"You don't play for Brendan Rodgers if you don't do the dirty work. It's as simple as that." 9 months ago

"You don't play for Brendan Rodgers if you don't do the dirty work. It's as simple as that."

There was a bit of stick doing the rounds last year, as Brendan Rodgers' Leicester City side slipped from second place to fifth in the second half of the season.

The critics were out in force and they called him the 'half season man,' a 'bottler,' and whole-heartedly claimed that his teams suffer, and will always suffer from white line fever.

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But in truth, and any sort of logical thinker will agree, it's the furthest thing from a bottle job to have brought Leicester City from ninth to fifth in just one year in the job. Nor was it white line fever to have brought Liverpool from 8th place to runners up to that great Manchester City team, in just two seasons at the helm.

What the critics haven't realised is that for years now, Brendan Rodgers has been the victim of his own success. Not many gave too much weight to his triumphs and records when he was at Celtic due to the Hoops' continued dominance of Scottish football, but just take one look at Celtic now, and think of what they wouldn't do to bring the Antrim man back. Rodgers made his name at Swansea City, where he turned a mid-table Championship team into a mid-table Premier League team.

Brendan Rodgers' playing career ended prematurely due to a knee injury at the age of 20. His attention immediately turned to a career in coaching as he journeyed through Spain and Holland to discover and learn from some of the best-run clubs in the world.

From there, he developed a philosophy and culture based on a holistic approach which sets about involving and improving everyone and every system in the club, from top to bottom.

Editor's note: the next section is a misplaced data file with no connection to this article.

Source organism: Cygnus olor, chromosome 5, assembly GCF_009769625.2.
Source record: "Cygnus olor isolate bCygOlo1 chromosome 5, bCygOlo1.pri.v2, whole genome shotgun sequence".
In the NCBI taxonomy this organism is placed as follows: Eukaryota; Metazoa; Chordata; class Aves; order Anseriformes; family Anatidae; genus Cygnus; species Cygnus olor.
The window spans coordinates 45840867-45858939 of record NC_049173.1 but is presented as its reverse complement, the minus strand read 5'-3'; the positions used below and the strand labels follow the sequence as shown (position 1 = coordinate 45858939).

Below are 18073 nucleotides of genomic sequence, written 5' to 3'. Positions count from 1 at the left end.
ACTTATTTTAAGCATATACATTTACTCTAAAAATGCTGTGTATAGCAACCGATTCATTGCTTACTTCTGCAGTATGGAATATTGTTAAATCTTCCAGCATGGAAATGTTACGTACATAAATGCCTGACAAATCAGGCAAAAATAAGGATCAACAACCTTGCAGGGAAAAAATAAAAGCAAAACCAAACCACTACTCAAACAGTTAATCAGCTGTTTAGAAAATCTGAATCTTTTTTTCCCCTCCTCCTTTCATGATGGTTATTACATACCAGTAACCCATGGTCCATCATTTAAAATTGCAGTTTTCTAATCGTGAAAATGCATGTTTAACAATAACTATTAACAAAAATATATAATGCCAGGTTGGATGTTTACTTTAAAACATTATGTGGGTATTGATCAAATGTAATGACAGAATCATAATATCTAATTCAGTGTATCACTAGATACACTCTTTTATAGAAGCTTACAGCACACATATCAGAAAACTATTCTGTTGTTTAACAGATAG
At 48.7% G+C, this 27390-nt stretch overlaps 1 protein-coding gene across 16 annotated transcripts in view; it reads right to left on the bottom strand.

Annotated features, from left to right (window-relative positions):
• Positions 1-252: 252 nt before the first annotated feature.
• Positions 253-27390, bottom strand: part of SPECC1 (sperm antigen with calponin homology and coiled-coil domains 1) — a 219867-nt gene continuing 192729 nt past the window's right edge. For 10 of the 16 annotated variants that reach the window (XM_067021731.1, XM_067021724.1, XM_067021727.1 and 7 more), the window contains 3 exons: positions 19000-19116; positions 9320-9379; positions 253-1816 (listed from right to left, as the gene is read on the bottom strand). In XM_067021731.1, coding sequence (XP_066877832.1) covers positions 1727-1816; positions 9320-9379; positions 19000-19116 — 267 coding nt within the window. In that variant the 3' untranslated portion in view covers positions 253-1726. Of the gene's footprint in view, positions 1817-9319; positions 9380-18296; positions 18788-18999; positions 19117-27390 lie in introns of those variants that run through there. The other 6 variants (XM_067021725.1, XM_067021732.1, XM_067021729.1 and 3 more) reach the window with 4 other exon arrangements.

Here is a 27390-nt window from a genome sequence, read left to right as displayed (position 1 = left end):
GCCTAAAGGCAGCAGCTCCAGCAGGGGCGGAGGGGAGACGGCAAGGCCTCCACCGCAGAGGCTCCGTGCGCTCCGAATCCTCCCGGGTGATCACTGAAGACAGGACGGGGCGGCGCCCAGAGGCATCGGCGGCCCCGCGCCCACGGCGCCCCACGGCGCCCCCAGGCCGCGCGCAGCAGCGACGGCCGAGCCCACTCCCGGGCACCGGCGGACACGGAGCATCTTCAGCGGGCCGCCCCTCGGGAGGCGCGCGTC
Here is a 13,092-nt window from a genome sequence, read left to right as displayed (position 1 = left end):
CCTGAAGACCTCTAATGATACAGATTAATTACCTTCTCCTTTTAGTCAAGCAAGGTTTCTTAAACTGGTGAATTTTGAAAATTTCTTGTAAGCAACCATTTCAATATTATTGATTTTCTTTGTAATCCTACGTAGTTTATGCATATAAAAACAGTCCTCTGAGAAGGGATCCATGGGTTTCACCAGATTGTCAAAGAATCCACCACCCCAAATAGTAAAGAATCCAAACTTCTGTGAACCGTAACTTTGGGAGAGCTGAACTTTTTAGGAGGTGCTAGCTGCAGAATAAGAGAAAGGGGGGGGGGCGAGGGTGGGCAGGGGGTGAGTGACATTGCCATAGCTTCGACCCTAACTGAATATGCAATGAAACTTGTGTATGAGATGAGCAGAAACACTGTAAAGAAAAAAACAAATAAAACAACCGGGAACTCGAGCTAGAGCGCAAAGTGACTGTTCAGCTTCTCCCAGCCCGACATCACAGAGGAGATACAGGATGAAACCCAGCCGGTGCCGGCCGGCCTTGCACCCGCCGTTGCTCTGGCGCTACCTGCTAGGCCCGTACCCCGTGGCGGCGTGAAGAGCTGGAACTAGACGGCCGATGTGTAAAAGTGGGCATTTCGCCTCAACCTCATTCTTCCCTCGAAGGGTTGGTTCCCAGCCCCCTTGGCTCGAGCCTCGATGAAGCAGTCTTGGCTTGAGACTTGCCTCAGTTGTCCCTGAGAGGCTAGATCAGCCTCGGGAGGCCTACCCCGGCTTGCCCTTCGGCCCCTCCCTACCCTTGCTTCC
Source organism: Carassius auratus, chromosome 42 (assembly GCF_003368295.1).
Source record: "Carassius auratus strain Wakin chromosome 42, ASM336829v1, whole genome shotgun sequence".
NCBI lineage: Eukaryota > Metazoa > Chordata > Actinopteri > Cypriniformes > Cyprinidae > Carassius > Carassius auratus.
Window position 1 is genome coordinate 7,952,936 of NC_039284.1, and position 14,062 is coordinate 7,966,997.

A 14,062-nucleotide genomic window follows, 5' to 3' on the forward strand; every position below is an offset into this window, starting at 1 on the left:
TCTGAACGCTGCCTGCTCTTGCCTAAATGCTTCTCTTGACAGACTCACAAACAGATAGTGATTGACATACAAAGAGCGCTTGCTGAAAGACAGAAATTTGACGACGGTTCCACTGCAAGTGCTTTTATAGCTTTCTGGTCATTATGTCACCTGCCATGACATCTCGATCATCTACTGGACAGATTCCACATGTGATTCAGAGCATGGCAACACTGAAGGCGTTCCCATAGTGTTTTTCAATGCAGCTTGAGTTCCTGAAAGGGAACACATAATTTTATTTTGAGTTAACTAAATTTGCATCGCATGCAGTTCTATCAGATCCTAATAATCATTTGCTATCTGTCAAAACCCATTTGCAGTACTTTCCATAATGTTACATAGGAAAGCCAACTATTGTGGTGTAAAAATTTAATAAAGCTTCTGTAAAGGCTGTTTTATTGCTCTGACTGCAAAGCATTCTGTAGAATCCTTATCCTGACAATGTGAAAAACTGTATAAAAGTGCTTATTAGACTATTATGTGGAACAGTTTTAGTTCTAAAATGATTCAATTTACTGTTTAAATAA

"It has always been important to me to look after the mental wellbeing of those in my team as well as their physical fitness, because happy people learn and happy people win. I try to create a comfortable learning environment for everyone, whoever they are, whatever their background and whatever level they’re currently at," he once said.

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Just take a look at James Maddison's post match interview after Leicester City went top of the table last night and you will see the embodiment of this 'happy' person Brendan Rodgers strives for.

One line in particular stood out: 'You don't play for Brendan Rodgers if you don't do the dirty work. It's as simple as that.'

Maddison was prepared to do the dirty work, so too were his Leicester teammates and in many ways, it was a direct contrast from a lacklustre and lazy showing from Frank Lampard's Chelsea team. The goalscorer went onto talk about learning from Jamie Carragher's critique on Sky Sports, offering an insight into the environment of 'constant improvement' at the club.

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Leicester City probably won't win the League this year and resources, tradition and finances will go a long way to explaining that. But one thing you can bank on, is that Brendan Rodgers will have got the best out of the majority of their players by the season's end.